et al. (1999) and Delvin and Cunningham (1970)
have reported the adverse effects of alachlor and propachlor herbicides which
severely reduced the germination of barley by interfering with the metabolic
activities related to it. Similarly Schultz et al.
(1967) and Nehru et al. (1999) observed the
adverse effect of herbicide pendimethalin and trifluralin on seed germination
and early growth in corn, mungbean and maize, respectively. Our results also
indicate that higher concentrations of herbicide-pendimethalin inhibited the
germination of maize grains at varying degree. This may be attributed to the
adverse effect of the herbicide on degradation and mobilization of seed reserves.
The external morphology of development is often marked by biochemical changes
of seed reserves and enzymes of the internal tissues and is considered as markers
of growth and development. During seed germination and seedling growth, the
seed reserve gets hydrolyzed and a change in the cellular and organellar constituents
such as proteins, lipids and carbohydrates takes place. However, the rate of
change varies from crop to crop and species to species (Ching,
1972; Ashton, 1976; Osborne,
Protein is a major storage reserve in many plant seeds. This protein is hydrolyzed
during seed germination by proteolytic enzymes. Its metabolism has been implicated
in the breaking of seed dormancy as seed storage proteins plays a pivotal role
providing reducing nitrogen, carbon and amino acids to growing tissues (Staswick,
1988, 1990). In cotyledons, there was 65% decrease
in total protein content from 4 to 15 days in control and it was only 25-35%
in different treatments. On other hand, the total protein content (55%) increased
from 4 to 15 days in both control and 0.5 ppm treatment, while it varied between
32-37% among other treatments of shoot-root axis (Table 2).
The slow degradation of protein in treated cotyledons over control may be attributed
to the inhibition of proteolytic activity of these enzymes (Mann
et al., 1965; Moreland et al., 1969),
whereas significant decrease of protein content in treated shoot-root axis over
control indicates that it may be due to the inhibition of dipeptidase activity
(Tsay and Ashton, 1971). The rate of protein synthesis
and degradation in treated seedlings showed slowing down in the rate of protein
synthesis and increase in the rate of protein break down which may be responsible
for the observed rapid protein loss. These results are in line with Lorenzo
et al. (1985) which demonstrates that pendimethalin might interfere
with protein metabolism during germination and its early growth.
Carbohydrates are important components of storage and structural material in
plants. They are the energy rich sources and are essential for germination of
seeds. Germinating seeds are dependent on starch for their energy supply which
is degraded into soluble forms by a-amylase enzyme. During germination the carbohydrate
reserve of seed i.e., principally the starch gets degraded to provide sugars
either via amylolytic or phosphorolytic pathways. They exist as free sugar and
polysaccharides (Hedge and Hofreiter, 1962; Swain
and Dekker, 1966). In cotyledons of soybean the reduction in total carbohydrate
content from 4 to 15 days was 52% in control and 0.5 ppm treatment, while it
varied between 32-46% in other treatments. On the other hand, higher content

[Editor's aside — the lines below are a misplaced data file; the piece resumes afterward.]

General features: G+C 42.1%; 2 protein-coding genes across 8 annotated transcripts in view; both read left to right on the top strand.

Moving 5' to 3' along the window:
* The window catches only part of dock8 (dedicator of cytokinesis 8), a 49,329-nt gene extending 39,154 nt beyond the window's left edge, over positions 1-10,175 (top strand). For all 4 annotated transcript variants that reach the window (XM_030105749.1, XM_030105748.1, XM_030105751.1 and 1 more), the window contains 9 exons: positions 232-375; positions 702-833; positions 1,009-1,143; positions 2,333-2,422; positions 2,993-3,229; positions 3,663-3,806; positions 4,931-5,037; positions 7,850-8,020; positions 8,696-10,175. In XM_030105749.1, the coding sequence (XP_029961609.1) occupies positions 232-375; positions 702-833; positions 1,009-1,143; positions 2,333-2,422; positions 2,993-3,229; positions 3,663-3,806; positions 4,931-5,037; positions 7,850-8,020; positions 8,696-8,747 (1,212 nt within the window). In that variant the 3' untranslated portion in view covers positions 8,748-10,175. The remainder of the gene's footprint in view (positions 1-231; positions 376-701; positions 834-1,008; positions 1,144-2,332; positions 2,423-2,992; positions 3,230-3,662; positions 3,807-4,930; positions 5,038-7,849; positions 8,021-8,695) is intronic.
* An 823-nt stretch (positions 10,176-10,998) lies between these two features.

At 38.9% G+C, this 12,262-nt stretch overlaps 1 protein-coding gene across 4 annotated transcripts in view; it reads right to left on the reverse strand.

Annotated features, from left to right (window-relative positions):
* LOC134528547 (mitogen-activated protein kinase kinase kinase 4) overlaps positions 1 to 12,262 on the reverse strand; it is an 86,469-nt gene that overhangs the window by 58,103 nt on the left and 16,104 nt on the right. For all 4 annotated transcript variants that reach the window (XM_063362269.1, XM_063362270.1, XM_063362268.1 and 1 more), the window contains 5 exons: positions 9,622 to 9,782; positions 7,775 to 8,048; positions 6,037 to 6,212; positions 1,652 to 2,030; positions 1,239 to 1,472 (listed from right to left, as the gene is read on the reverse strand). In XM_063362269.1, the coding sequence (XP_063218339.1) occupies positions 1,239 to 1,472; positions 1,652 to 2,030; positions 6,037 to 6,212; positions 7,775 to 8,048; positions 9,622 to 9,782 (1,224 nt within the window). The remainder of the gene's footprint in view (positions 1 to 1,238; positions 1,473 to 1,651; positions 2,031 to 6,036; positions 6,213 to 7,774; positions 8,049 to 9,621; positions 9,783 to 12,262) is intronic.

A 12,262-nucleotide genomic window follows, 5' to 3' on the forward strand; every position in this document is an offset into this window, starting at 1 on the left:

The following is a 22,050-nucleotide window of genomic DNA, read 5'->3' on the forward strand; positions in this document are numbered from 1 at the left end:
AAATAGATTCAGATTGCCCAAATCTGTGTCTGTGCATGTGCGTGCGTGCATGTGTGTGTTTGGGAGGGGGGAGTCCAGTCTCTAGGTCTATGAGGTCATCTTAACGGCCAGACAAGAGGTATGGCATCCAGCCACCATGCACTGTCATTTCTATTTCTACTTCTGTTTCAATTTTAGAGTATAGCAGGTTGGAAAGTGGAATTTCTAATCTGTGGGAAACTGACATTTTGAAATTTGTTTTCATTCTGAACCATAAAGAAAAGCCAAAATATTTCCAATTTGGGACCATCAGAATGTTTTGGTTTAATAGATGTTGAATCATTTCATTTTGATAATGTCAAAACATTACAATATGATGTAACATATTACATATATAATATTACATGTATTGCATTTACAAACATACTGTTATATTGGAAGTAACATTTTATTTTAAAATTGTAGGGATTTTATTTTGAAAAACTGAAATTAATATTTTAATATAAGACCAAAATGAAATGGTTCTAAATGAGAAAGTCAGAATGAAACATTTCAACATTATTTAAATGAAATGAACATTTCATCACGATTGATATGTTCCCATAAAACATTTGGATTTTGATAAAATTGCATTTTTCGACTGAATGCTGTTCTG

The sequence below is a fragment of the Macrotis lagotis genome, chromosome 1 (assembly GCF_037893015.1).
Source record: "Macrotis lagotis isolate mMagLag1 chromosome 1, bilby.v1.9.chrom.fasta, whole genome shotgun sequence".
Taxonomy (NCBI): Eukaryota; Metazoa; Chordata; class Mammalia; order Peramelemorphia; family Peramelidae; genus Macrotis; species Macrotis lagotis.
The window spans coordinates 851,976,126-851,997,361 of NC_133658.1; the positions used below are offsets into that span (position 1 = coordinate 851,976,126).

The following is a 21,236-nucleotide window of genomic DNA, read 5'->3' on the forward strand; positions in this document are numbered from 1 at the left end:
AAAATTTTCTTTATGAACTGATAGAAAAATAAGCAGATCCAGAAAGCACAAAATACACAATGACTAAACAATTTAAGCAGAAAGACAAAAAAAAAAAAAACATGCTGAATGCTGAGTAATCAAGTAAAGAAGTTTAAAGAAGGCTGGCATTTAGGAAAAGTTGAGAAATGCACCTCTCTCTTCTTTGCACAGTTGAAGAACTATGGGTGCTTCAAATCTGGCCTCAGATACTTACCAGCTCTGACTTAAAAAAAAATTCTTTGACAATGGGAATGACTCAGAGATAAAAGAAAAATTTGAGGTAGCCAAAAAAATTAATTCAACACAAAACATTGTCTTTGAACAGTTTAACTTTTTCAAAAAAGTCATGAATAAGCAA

of total carbohydrate was recorded (61-67%) in the embryonic axis of the treated
seedlings, when compared to control (42%) from 4 to 15 days. Similarly, the
decrease in reducing sugar with time interval was 90% in control and varied
between 66-80% in different treatments in cotyledons, while in shoot-root axis
the increase in the reducing sugar from 4 to 15 days was 44% in control and
it ranges between 54 to 66% among treatments.
||Effects of pendimethalin on total protien, carbohydrate, starch
and reducing sugar content in Maize
|Mean±SD followed by same letter are not statistically
significant between the concentration, when subjected to SPSS package ver.
10.2, according to Tukey’s mean range test
On the other hand, the decline in total starch content with time interval was
62% in control and it was varied from 33 to 43% in different treatments in cotyledons
of soybean, while in shoot-root axis the total starch content with time interval
was 37% increase in control and in different treatments it ranged from 41 to
47% (Table 2).
Penner (1968) reported that the reduction in degradation
of total carbohydrate and starch content in barley seedlings by herbicides bromoxylin
and amiben. He also reported that these herbicides interfere in the processes
of hydrolytic enzymes synthesis, which are involved in the degradation of food
reserves. And more pronounced inhibition of amylase activity by several herbicides
has been reported by Jones and Foy (1971) which impair
the degradation and mobilization of seed serves. Our results are in accordance
with the above findings in case of total carbohydrate and starch content which
showed reduced content in the shoot-root axis and a higher content in the cotyledon
of all treatment at five different time interval over control. Felipe
et al. (1988) reported that decline in RuDP carboxylase activity
results in reduction in reducing sugar content in wheat after isoproturon treatment.
Similarly, the decline in reducing sugar in shoot-root axis and a higher content
in the cotyledons in all treatments and at different time intervals in our study
may also be due to lower activity of RuDP carboxylase enzyme.
In short, pendimethalin bears adverse effects on the seed germination and early growth of developing maize seedlings. Each concentration affected the parameters studied at different point of observation. The herbicidal action of this degradation of reserve materials and on the control of these processes during germination may be one of the factors responsible for greater susceptibility of seedlings to the herbicide pendimethalin than that observed in mature plant. However, further studies are needed to strengthen this conclusion.